The Lifespan of a Fact: Review of a Play (and Book)

The Lifespan of a Fact: Review of a Play (and Book)

The Lifespan of a Fact: Review of a Play (and Book)

The Lifespan of a Fact

A Play by Jeremy Kareken, David Murrell, and Gordon Farrell 

A Book by John D’Agata and Jim Fingal

Recently therapist Julie Peters shared with us how The Mirror Game exercise from her theatre acting days applies to our mental health. So, of course, she’s the perfect person to provide us with a review of a play (which is also a book.) If you’d like to learn more about working with Julie as a therapist, you can find out how to contact her from this interview she did with us.

The Lifespan of a Fact: A Review by Julie Peters 

About a month ago I had the opportunity to watch a good friend of mine perform in a play called The Lifespan of a Fact. This is one of the most unique plays I have ever seen because it is a stage play based on a book, and that book is based on a real life experience of two journalists. 

Plot of the Play

The book (by the same name as the play) is co-authored by John D’Agata and Jim Fingal. The plot chronicles a true story of how Fingal was hired to fact check an essay written by D’Agata entitled, “What Happens There” which was published by Harper Magazine. A lively debate ensues between these two characters about subjective truth versus objective truth: Through what lens should we view a fact? Whose perspective is accurate? Is there such a thing as an undisputed fact? 

Lifespan of a Fact Playbill.


Why I highly recommend reading this play

The book and the essay act as a kind of study to challenge one’s paradigm about the definition of “the truth.” These three pieces of writing provide a kind of dialogue with one another. Furthermore, if you get the opportunity to see The Lifespan of a Fact onstage, do not miss out. 

This play spoke to me as a therapist because I am in the business of dealing with the subjective realities of my clients. This presentation of “the truth” from a client’s past experience is never something I have witnessed firsthand. I’ve learned that the facts of our past events are not important, but the imprint and the narrative we create about our lived experiences carry an immeasurable value of the way we view ourselves and how we respond to the environments in which we live. This play reminded me of the kind of astute detectives we must become to unlock the stored meaning of our memories.

Also by Julie Peters: The Ministry of Utmost Happiness Book Review

Lessons from The Lifespan of a Fact

Lessons from The Lifespan of a Fact

In addition to Julie’s review of this play, we wanted to share some takeaways. Here are some of the themes of “The Lifespan of a Fact” that you might find useful in your therapeutic or personal growth journey:

Challenging Perceptions

In therapy, you have the opportunity to question your perceptions of truth and reality. Just like the characters in the play, you can examine how your subjective experiences and interpretations shape your understanding of yourself and the world around you. By exploring different perspectives, you can gain insight into your own thought patterns and beliefs.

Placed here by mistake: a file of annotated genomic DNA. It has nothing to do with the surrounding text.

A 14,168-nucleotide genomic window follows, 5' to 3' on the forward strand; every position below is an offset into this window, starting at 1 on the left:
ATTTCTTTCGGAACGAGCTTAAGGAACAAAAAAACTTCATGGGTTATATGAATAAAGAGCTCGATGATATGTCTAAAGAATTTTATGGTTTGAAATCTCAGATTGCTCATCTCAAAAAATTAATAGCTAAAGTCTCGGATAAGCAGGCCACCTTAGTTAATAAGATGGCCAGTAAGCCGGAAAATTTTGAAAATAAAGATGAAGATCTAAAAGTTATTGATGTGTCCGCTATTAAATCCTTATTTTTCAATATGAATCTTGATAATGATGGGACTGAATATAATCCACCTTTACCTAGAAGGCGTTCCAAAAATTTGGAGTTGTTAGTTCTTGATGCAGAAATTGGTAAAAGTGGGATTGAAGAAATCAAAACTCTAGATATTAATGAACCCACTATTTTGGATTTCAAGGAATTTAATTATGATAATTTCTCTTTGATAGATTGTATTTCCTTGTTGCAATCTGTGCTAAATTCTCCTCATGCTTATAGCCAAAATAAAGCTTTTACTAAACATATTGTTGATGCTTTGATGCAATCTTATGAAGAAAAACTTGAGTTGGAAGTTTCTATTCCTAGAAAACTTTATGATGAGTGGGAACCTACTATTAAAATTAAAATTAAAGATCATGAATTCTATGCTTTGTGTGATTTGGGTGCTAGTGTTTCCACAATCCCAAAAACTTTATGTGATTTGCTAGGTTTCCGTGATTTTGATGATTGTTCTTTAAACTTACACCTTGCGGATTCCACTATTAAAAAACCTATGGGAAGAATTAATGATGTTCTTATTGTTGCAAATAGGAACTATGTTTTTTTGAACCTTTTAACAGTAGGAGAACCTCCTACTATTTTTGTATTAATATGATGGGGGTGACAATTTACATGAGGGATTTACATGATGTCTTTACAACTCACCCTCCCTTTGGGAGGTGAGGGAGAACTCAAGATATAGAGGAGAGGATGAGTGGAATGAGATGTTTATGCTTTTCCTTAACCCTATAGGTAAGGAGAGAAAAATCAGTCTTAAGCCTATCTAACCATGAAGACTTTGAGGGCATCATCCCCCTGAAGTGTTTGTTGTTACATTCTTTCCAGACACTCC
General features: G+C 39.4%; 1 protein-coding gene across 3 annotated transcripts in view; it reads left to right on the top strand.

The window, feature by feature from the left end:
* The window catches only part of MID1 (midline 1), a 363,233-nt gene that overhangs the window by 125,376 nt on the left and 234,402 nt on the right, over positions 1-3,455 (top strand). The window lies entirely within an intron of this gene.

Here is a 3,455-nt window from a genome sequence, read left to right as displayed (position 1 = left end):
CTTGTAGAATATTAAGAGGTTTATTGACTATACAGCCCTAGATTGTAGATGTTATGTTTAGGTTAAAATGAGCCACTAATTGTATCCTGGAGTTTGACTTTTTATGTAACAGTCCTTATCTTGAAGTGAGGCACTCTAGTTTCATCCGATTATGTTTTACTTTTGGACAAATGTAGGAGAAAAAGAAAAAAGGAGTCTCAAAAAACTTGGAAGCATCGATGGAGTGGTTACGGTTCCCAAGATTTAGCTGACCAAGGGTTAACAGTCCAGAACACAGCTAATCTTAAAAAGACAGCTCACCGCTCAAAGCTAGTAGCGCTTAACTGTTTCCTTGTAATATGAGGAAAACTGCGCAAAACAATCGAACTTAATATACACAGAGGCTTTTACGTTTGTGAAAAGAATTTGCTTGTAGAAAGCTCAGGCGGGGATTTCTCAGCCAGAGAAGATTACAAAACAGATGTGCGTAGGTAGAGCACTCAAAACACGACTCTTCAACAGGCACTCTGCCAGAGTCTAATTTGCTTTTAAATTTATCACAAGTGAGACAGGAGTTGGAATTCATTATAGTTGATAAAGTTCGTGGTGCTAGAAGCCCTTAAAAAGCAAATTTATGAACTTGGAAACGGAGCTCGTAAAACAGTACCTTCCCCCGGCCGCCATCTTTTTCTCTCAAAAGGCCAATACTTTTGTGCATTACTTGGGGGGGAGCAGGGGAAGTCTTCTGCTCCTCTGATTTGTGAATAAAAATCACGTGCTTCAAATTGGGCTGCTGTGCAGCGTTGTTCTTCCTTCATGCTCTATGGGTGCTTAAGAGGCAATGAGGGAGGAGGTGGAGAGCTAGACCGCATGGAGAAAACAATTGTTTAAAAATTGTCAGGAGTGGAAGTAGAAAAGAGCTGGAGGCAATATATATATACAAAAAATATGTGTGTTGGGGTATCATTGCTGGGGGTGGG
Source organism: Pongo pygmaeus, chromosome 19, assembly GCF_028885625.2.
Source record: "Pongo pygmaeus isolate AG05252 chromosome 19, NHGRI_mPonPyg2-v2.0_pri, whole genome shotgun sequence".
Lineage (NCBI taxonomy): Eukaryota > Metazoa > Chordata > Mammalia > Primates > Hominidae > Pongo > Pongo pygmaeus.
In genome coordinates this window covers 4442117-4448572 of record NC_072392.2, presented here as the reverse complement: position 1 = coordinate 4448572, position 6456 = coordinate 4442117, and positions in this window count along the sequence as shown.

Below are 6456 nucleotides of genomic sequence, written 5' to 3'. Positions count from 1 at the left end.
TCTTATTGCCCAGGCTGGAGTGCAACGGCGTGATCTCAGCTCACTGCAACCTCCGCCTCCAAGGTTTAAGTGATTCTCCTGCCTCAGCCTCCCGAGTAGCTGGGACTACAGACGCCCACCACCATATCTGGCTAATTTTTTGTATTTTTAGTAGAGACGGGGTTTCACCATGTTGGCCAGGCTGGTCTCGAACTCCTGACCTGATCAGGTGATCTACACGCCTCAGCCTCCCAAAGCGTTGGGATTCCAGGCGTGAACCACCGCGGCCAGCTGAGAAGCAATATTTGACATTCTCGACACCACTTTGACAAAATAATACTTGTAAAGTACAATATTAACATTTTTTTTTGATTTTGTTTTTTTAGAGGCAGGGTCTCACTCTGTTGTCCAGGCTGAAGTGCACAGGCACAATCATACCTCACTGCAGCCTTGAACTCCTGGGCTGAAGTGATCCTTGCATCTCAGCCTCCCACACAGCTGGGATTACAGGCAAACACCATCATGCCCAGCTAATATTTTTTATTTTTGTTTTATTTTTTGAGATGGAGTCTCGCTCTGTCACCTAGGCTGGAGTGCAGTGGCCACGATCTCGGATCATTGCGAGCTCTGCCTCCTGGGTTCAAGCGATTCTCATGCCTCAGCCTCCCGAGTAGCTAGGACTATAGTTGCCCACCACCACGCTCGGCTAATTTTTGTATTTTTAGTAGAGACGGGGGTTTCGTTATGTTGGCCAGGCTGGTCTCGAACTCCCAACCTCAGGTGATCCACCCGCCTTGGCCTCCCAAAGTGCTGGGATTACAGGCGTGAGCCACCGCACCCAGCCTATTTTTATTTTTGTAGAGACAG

Exploring Narrative and Meaning

Therapy offers a space to delve into the narratives you have constructed about your life. Together with your therapist, you can uncover the deeper meanings and emotions associated with past events. By examining these narratives, you can gain a better understanding of how they influence your current thoughts, behaviors, and relationships.

Embracing Multiple Perspectives

The play’s debate between subjective and objective truth reminds you to consider multiple perspectives. In therapy, you can develop empathy and broaden your understanding of others. This process helps you challenge rigid thinking patterns that may be contributing to difficulties in your life, allowing for more flexibility and growth.

Uncovering Unhelpful Beliefs

During therapy, you have the opportunity to identify unhelpful or distorted beliefs that you may hold about yourself. By exploring your personal narratives, your therapist can guide you in challenging these beliefs and replacing them with more accurate and empowering narratives. This process supports your well-being and personal growth.

Integrating Subjective and Objective Realities

“The Lifespan of a Fact” emphasizes the importance of acknowledging both subjective and objective aspects of reality. In therapy, you can learn to find a balance between your personal experiences and the external world. This integration fosters self-acceptance while also recognizing the influence of external facts and evidence.

Building Self-Reflection Skills

The play highlights the need for introspection and self-reflection, and therapy provides a supportive environment for developing these skills. Together with your therapist, you can explore your thoughts, emotions, and memories in a more nuanced and critical manner. This deepens your self-awareness and allows for personal insights and growth.

Embracing Growth and Change

“The Lifespan of a Fact” encourages you to embrace growth and change. Through therapy, you have the opportunity to challenge fixed beliefs and narratives, opening yourself up to new possibilities. By adopting more adaptive perspectives and making positive changes, you can enhance your well-being and create a more fulfilling life.

Seeking a therapist? Contact us today! You can ask us about working with Julie or you can browse our therapist directory to learn more about our other therapists.